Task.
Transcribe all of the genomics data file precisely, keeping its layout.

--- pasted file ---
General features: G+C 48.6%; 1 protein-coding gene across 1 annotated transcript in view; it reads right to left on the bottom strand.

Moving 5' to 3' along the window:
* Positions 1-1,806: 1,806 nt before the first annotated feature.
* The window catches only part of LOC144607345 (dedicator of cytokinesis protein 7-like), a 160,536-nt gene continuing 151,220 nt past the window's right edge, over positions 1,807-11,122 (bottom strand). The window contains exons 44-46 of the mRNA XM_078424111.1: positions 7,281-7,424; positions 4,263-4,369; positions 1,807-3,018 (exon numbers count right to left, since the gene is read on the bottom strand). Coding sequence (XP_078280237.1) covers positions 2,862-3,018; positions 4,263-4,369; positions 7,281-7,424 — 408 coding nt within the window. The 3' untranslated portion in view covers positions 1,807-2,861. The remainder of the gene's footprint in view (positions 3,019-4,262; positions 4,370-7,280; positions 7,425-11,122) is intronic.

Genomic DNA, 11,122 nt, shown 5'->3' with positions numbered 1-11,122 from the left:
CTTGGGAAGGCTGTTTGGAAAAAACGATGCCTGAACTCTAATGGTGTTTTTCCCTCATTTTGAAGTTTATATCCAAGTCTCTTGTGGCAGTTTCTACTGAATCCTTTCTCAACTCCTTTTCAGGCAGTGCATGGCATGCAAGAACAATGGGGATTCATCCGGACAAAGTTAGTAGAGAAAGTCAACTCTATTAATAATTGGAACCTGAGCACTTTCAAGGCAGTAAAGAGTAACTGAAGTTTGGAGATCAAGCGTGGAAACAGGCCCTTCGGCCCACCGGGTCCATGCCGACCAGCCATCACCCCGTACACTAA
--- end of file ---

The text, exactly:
General features: G+C 48.6%; 1 protein-coding gene across 1 annotated transcript in view; it reads right to left on the bottom strand.

Moving 5' to 3' along the window:
* Positions 1-1,806: 1,806 nt before the first annotated feature.
* The window catches only part of LOC144607345 (dedicator of cytokinesis protein 7-like), a 160,536-nt gene continuing 151,220 nt past the window's right edge, over positions 1,807-11,122 (bottom strand). The window contains exons 44-46 of the mRNA XM_078424111.1: positions 7,281-7,424; positions 4,263-4,369; positions 1,807-3,018 (exon numbers count right to left, since the gene is read on the bottom strand). Coding sequence (XP_078280237.1) covers positions 2,862-3,018; positions 4,263-4,369; positions 7,281-7,424 — 408 coding nt within the window. The 3' untranslated portion in view covers positions 1,807-2,861. The remainder of the gene's footprint in view (positions 3,019-4,262; positions 4,370-7,280; positions 7,425-11,122) is intronic.

Genomic DNA, 11,122 nt, shown 5'->3' with positions numbered 1-11,122 from the left:
CTTGGGAAGGCTGTTTGGAAAAAACGATGCCTGAACTCTAATGGTGTTTTTCCCTCATTTTGAAGTTTATATCCAAGTCTCTTGTGGCAGTTTCTACTGAATCCTTTCTCAACTCCTTTTCAGGCAGTGCATGGCATGCAAGAACAATGGGGATTCATCCGGACAAAGTTAGTAGAGAAAGTCAACTCTATTAATAATTGGAACCTGAGCACTTTCAAGGCAGTAAAGAGTAACTGAAGTTTGGAGATCAAGCGTGGAAACAGGCCCTTCGGCCCACCGGGTCCATGCCGACCAGCCATCACCCCGTACACTAA